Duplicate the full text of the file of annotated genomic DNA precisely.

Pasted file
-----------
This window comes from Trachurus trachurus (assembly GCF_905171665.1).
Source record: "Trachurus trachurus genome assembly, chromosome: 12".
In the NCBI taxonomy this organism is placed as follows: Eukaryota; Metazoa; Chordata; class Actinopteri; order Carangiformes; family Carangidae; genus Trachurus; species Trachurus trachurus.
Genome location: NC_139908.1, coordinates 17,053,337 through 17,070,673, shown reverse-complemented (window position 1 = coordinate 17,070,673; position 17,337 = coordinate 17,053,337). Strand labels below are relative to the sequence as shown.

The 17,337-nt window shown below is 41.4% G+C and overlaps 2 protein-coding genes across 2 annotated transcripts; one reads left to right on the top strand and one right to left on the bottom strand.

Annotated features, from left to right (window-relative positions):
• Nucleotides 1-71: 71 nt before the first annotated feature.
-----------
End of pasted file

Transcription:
This window comes from Trachurus trachurus (assembly GCF_905171665.1).
Source record: "Trachurus trachurus genome assembly, chromosome: 12".
In the NCBI taxonomy this organism is placed as follows: Eukaryota; Metazoa; Chordata; class Actinopteri; order Carangiformes; family Carangidae; genus Trachurus; species Trachurus trachurus.
Genome location: NC_139908.1, coordinates 17,053,337 through 17,070,673, shown reverse-complemented (window position 1 = coordinate 17,070,673; position 17,337 = coordinate 17,053,337). Strand labels below are relative to the sequence as shown.

The 17,337-nt window shown below is 41.4% G+C and overlaps 2 protein-coding genes across 2 annotated transcripts; one reads left to right on the top strand and one right to left on the bottom strand.

Annotated features, from left to right (window-relative positions):
• Nucleotides 1-71: 71 nt before the first annotated feature.